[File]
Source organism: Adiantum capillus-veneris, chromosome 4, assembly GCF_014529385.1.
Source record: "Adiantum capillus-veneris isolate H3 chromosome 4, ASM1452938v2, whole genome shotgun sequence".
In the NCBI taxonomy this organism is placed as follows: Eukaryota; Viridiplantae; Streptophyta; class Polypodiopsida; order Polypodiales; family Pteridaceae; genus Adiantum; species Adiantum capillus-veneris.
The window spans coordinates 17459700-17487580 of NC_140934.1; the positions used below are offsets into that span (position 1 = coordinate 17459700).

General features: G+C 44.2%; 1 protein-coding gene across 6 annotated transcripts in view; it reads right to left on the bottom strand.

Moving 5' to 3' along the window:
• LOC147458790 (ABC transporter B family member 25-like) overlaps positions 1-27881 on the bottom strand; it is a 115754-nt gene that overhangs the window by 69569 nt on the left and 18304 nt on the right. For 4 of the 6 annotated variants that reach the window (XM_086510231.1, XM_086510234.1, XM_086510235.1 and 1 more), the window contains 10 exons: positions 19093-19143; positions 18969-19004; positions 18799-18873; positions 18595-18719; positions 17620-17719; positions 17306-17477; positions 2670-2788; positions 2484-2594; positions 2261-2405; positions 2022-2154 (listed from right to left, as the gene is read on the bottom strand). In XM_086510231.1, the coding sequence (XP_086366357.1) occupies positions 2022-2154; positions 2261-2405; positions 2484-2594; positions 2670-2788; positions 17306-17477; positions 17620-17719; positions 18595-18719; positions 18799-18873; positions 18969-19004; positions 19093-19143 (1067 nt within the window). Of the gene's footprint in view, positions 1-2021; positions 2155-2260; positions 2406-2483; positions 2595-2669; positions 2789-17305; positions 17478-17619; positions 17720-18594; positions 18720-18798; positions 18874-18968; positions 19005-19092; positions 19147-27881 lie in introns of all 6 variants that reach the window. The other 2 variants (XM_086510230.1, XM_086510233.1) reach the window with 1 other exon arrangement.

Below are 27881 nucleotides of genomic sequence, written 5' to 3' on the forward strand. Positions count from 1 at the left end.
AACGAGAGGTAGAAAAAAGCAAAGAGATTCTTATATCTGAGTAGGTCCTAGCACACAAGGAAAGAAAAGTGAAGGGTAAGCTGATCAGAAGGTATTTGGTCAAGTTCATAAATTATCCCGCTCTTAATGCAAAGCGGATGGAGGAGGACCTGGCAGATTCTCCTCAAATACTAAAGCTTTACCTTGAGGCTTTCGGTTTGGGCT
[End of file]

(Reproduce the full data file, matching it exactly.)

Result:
Source organism: Adiantum capillus-veneris, chromosome 4, assembly GCF_014529385.1.
Source record: "Adiantum capillus-veneris isolate H3 chromosome 4, ASM1452938v2, whole genome shotgun sequence".
In the NCBI taxonomy this organism is placed as follows: Eukaryota; Viridiplantae; Streptophyta; class Polypodiopsida; order Polypodiales; family Pteridaceae; genus Adiantum; species Adiantum capillus-veneris.
The window spans coordinates 17459700-17487580 of NC_140934.1; the positions used below are offsets into that span (position 1 = coordinate 17459700).

General features: G+C 44.2%; 1 protein-coding gene across 6 annotated transcripts in view; it reads right to left on the bottom strand.

Moving 5' to 3' along the window:
• LOC147458790 (ABC transporter B family member 25-like) overlaps positions 1-27881 on the bottom strand; it is a 115754-nt gene that overhangs the window by 69569 nt on the left and 18304 nt on the right. For 4 of the 6 annotated variants that reach the window (XM_086510231.1, XM_086510234.1, XM_086510235.1 and 1 more), the window contains 10 exons: positions 19093-19143; positions 18969-19004; positions 18799-18873; positions 18595-18719; positions 17620-17719; positions 17306-17477; positions 2670-2788; positions 2484-2594; positions 2261-2405; positions 2022-2154 (listed from right to left, as the gene is read on the bottom strand). In XM_086510231.1, the coding sequence (XP_086366357.1) occupies positions 2022-2154; positions 2261-2405; positions 2484-2594; positions 2670-2788; positions 17306-17477; positions 17620-17719; positions 18595-18719; positions 18799-18873; positions 18969-19004; positions 19093-19143 (1067 nt within the window). Of the gene's footprint in view, positions 1-2021; positions 2155-2260; positions 2406-2483; positions 2595-2669; positions 2789-17305; positions 17478-17619; positions 17720-18594; positions 18720-18798; positions 18874-18968; positions 19005-19092; positions 19147-27881 lie in introns of all 6 variants that reach the window. The other 2 variants (XM_086510230.1, XM_086510233.1) reach the window with 1 other exon arrangement.

Below are 27881 nucleotides of genomic sequence, written 5' to 3' on the forward strand. Positions count from 1 at the left end.
AACGAGAGGTAGAAAAAAGCAAAGAGATTCTTATATCTGAGTAGGTCCTAGCACACAAGGAAAGAAAAGTGAAGGGTAAGCTGATCAGAAGGTATTTGGTCAAGTTCATAAATTATCCCGCTCTTAATGCAAAGCGGATGGAGGAGGACCTGGCAGATTCTCCTCAAATACTAAAGCTTTACCTTGAGGCTTTCGGTTTGGGCT